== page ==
The British Columbia Missing Women Commission of Inquiry is about to take to the road with a series of forums in nine communities in northern B.C. between September 12 and 22, pressing on even as at least four aboriginal groups have opted out of participating in October hearings because they cannot afford to.
The groups—the Union of British Columbia Indian Chiefs, the Carrier Sekani Tribal Council, the Native Courtworker and Counselling Association of B.C., and the WISH Drop-In Centre Society, which provides outreach to sex workers in Vancouver’s Downtown Eastside—have all said they can’t afford to participate in the proceedings without financial assistance, which the provincial government has deemed to be too steep at about $1.5 million. The Native Women’s Association of Canada (NWAC) has also protested, calling for a national commission on missing and aboriginal women and girls as a way to keep the proceedings above board.
“The Government of British Columbia has shut us out of the British Columbia Missing Women Commission of Inquiry,” NWAC President Corbiere Lavell said, “and now we have no confidence that it will be able to produce a fair and balanced report. The decision of the B.C. government to restrict funding for counsel primarily to police and government agencies demonstrates how flawed and one-sided this process has become.”
Even the British Columbia Civil Liberties Association has weighed in.
“Frankly it’s a very small amount of money,” B.C. Civil Liberties Association Executive Director David Eby told CBC News on July 29. “We’re talking about $100 million to bring Pickton to trial and to deal with this, about two percent of that is what we’re talking about in terms of dealing with systemic issues—about $1.5 to $2 million to provide funding for groups that need to be represented in this inquiry.”
For its part, the government said the groups fall outside the purview of the commission, according to a letter sent by Deputy Attorney General David Loukidelis to commission head Wally Oppal.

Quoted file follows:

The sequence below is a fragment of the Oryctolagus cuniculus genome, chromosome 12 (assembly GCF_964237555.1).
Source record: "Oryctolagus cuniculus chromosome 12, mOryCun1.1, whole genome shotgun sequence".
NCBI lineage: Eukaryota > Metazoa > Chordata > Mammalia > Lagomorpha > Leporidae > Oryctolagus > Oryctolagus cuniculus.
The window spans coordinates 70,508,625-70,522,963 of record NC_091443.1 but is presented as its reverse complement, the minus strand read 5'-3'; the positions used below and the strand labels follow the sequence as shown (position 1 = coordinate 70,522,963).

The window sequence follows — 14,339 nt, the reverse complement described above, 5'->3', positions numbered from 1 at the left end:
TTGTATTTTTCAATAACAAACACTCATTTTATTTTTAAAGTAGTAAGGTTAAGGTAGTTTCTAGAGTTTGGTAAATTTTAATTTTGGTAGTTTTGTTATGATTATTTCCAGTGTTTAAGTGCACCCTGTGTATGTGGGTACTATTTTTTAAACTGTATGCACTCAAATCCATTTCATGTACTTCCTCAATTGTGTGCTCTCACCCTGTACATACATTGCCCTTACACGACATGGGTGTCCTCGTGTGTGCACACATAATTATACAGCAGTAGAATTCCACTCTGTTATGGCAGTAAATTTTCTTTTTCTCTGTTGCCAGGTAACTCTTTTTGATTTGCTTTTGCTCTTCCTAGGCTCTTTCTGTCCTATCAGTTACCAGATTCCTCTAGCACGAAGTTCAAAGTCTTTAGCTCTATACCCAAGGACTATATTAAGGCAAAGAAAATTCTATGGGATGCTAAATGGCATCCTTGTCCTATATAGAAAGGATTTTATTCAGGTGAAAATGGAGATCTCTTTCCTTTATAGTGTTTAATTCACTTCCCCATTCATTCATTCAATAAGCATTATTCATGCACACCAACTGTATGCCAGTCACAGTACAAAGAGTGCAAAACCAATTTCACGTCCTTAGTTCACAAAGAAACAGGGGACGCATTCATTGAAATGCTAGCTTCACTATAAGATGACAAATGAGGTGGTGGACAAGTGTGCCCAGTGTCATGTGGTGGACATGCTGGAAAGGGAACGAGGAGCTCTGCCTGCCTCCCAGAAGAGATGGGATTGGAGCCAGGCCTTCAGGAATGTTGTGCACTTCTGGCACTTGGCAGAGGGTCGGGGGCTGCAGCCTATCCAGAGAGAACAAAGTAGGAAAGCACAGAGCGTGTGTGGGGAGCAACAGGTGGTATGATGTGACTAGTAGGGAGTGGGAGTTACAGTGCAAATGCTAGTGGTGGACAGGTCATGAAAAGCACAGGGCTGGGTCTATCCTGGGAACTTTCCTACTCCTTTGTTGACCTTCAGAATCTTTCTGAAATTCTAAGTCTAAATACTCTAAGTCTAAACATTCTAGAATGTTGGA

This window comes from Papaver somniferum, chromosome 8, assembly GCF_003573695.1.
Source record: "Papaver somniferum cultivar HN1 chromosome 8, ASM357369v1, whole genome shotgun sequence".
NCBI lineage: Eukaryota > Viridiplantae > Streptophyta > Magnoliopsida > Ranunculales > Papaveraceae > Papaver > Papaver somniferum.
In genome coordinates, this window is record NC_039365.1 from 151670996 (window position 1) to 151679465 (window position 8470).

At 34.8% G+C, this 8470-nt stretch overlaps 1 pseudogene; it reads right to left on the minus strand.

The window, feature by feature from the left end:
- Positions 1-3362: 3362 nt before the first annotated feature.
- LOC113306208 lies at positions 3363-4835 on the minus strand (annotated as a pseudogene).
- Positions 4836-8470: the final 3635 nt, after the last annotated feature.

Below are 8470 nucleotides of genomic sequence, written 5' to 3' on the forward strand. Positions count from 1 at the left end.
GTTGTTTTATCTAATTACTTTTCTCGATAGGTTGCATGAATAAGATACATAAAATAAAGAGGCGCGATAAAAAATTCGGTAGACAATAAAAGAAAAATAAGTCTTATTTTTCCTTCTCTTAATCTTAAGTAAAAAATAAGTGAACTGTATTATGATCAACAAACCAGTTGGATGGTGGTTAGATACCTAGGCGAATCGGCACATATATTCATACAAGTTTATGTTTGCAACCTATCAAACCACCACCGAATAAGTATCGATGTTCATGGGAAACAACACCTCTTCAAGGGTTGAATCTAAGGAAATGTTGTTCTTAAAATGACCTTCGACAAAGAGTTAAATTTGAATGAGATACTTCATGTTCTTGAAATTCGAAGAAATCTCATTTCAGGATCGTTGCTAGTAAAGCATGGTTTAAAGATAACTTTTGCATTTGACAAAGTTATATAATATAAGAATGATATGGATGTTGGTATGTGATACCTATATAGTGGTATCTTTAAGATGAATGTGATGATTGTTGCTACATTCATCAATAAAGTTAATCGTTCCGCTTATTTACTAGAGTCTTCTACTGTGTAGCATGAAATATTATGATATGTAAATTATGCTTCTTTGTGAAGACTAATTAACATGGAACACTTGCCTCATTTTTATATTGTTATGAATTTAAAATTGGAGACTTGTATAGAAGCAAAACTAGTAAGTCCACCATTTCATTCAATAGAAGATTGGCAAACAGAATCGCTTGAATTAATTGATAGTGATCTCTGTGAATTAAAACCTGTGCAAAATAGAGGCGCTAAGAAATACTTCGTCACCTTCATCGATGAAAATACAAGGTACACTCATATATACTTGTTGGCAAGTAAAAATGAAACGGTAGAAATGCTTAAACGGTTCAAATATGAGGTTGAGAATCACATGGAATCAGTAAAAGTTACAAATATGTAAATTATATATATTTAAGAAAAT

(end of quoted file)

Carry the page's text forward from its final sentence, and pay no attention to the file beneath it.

“The Attorney-General does not believe that public funding of multiple teams of lawyers for inquiry participants other than the families of missing and murdered women is a higher priority than such other matters,” wrote Loukidelis to Oppal, according to media reports.
The hearings will examine why confessed serial killer Robert Pickton was never noticed by Vancouver police and the Royal Canadian Mounted Police (RCMP) as he killed up to 49 women, most of them sex workers and an inordinate number of them aboriginal, over several years in Vancouver’s Downtown Eastside. Arrested in 2002, he confessed to killing the 49, but the DNA of 33 was found on his farm, and he was only convicted of six counts of second-degree murder.
But the inquiry will also delve into the underlying problem of missing and murdered women province-wide, especially along the so-called Highway of Tears in the north. Hearings begin on October 11 in Vancouver.
“The whole issue of integrity of the process itself is becoming a matter of major concern,” Grand Chief Stewart Phillip of the chiefs’ union told the Straight by phone. “Needless to say we’re extremely upset, we’re deeply angered, we’re astounded at the level of hypocrisy that shrouds this issue in terms of the provincial government paying lip service to the need to address the issue of missing and murdered women.”
More information is in Valerie Taliman’s series on missing and murdered women written exclusively for Indian Country Today Media Network.